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Fraudsters jailed over soccer scam

Six men took part in 'shameful exploitation of taxpayer'

John Garvey


01635 886628

Fraudsters jailed over soccer scam

A WEST Berkshire man has been jailed for his part in a £5m fake football apprenticeship scam.

At a previous hearing Christopher Martin, aged 53, of Wicksletts Wood, Catmore, admitted participating in the operation that targetted colleges, charities, football clubs and sports associations.

He was arrested last year following an investigation by the Serious Fraud Office (SFO).

Former professional footballers Mark Aizlewood and Paul Sugrue were also found guilty for their roles in the fraudulent scheme.

In total, six men were involved in the scam, which invented fake players in order to claim around £5m of public funds, earmarked by the Skills Funding Agency to create apprenticeships for vulnerable young people.

Approaching further education colleges as a subcontractor, Luis Michael Training Ltd claimed it would provide training services to create football coaching apprenticeships for young people.

According to the SFO, from its launch in 2009 and throughout its operation, Luis Michael Training Ltd provided apprentices with little, if any, of the required training to qualify as football coaches and even signed up ‘ghost learners’, stealing identities to create apprentices out of thin air.

Targetted colleges lost more than £3.5m to the fraud, causing serious financial hardship and reducing funding available for other school services, classes and courses.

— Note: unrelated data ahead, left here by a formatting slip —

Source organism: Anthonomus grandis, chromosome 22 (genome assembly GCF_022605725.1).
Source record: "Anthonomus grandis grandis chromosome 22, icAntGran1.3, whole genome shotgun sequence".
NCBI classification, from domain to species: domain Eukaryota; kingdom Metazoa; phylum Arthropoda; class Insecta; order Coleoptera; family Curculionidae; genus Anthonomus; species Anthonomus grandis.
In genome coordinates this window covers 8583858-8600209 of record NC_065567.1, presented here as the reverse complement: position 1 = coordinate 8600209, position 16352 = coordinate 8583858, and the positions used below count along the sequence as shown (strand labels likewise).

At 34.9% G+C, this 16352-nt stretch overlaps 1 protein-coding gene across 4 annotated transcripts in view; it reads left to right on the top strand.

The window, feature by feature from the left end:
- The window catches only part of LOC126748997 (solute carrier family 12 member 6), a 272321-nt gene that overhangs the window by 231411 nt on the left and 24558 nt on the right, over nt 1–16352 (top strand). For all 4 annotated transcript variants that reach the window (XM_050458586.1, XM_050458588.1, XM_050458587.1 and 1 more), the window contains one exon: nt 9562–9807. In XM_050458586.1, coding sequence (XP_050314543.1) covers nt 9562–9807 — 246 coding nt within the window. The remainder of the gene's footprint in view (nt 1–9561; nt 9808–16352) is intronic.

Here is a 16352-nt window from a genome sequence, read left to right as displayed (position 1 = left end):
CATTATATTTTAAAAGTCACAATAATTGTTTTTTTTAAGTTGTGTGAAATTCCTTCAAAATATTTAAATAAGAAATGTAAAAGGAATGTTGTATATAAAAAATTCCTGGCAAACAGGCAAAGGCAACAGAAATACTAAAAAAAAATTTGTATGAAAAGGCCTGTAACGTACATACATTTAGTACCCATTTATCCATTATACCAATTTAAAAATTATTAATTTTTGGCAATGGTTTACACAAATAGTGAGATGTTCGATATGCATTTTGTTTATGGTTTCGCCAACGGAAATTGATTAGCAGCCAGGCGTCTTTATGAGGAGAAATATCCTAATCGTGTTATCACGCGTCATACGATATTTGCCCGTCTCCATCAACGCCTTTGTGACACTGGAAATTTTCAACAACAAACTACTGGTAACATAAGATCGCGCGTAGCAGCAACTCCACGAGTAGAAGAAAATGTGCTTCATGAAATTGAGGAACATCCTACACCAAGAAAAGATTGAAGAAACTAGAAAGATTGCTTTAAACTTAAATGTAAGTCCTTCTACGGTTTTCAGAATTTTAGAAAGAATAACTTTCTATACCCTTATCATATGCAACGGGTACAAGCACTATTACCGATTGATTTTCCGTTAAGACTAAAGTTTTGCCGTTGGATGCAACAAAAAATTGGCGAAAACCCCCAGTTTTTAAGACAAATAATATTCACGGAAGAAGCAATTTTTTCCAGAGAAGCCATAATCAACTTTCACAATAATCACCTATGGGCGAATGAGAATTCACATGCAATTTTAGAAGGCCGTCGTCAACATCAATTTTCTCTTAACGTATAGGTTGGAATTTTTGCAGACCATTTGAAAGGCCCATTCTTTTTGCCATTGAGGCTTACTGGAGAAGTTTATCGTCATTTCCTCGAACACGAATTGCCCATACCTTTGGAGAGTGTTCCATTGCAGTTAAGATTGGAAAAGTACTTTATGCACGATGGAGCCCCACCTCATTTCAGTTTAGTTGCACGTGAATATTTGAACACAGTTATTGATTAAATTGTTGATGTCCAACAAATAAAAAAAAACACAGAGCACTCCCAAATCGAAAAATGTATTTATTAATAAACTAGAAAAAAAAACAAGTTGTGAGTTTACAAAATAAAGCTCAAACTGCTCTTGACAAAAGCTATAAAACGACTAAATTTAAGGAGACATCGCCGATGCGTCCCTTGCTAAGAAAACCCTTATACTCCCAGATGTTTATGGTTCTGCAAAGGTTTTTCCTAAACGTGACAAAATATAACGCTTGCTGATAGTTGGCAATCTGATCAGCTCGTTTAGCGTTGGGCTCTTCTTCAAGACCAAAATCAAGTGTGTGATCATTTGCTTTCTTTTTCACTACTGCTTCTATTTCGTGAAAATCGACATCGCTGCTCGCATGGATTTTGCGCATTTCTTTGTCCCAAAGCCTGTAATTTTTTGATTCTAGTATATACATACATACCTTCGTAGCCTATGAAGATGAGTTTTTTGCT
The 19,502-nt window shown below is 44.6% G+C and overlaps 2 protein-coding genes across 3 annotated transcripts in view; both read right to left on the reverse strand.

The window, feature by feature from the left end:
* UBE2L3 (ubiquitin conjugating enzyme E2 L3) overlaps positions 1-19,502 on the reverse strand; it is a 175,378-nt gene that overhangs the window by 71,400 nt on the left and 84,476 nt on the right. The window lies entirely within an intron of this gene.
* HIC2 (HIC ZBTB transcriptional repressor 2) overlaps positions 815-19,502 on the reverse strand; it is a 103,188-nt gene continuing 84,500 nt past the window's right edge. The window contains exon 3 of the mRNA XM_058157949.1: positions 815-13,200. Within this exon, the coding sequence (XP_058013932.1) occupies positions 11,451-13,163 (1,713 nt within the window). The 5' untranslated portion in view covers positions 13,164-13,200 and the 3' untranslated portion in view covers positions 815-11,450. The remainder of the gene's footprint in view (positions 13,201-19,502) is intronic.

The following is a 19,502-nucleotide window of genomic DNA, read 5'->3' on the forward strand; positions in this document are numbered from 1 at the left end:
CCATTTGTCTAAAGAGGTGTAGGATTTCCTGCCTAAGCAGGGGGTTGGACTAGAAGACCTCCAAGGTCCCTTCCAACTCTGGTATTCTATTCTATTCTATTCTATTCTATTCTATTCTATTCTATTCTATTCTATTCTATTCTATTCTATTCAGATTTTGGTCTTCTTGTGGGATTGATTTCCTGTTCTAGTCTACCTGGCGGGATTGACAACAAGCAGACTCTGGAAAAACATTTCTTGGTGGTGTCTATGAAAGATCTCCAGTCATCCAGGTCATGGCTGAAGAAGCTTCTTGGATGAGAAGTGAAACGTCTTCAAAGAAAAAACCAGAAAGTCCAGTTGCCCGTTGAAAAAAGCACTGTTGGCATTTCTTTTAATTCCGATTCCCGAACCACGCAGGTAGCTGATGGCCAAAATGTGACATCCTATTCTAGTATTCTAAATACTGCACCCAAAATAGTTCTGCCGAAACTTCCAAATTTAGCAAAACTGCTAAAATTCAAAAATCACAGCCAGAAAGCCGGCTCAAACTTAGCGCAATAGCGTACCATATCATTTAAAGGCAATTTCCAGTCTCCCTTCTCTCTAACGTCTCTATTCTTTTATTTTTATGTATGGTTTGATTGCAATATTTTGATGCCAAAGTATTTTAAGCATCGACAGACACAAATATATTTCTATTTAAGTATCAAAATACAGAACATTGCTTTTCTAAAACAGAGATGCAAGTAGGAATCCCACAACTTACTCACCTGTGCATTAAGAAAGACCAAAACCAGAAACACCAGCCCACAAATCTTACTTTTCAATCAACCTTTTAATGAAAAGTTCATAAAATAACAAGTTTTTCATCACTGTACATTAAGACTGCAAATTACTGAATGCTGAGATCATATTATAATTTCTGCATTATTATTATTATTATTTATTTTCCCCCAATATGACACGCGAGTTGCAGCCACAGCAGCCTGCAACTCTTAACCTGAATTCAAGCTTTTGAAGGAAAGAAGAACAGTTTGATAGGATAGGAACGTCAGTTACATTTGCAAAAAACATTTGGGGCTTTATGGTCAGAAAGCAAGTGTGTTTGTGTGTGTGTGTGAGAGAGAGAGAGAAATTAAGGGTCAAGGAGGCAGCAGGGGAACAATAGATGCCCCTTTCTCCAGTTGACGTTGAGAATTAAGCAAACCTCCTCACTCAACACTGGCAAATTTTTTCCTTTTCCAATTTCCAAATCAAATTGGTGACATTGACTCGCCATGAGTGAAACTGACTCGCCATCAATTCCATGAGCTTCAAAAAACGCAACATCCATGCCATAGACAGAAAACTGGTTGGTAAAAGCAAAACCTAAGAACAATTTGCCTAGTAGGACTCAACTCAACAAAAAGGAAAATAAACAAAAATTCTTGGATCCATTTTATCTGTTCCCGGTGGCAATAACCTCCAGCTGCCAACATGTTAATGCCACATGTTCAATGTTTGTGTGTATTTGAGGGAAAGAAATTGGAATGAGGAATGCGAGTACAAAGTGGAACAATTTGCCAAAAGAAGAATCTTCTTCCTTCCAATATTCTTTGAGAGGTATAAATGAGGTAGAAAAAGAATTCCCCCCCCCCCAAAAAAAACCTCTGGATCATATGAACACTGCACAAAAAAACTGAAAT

Nearly 150 football clubs, sports associations and charities were also tricked into providing services to Luis Michael Training, never receiving payment for work provided, hampering their ability to support grassroots community projects and other outreach programmes.

On Monday, February 26, Martin was sentenced to five years and three months imprisonment at Southwark Crown Court.

Sentencing the men, His Honour Judge Tomlinson said: “This was a shameful exploitation of taxpayers and colleges.

“You misappropriated eye-watering sums of Government money on the pretence of helping disadvantaged young people.

“You all exploited this sad state of affairs and your involvement was dishonest from the outset.”

SFO general counsel Alun Milford said afterwards: “These men stole public money intended to give young people a start in life – these were cynical crimes for which they have been held to account today.”

Mark Aizlewood was sentenced to six years; Keith Williams was sentenced to four years’ imprisonment; Paul Sugrue was sentenced to seven years’ imprisonment; Steven Gooding received a 20-month prison sentence and Jack Harper, 18 months.

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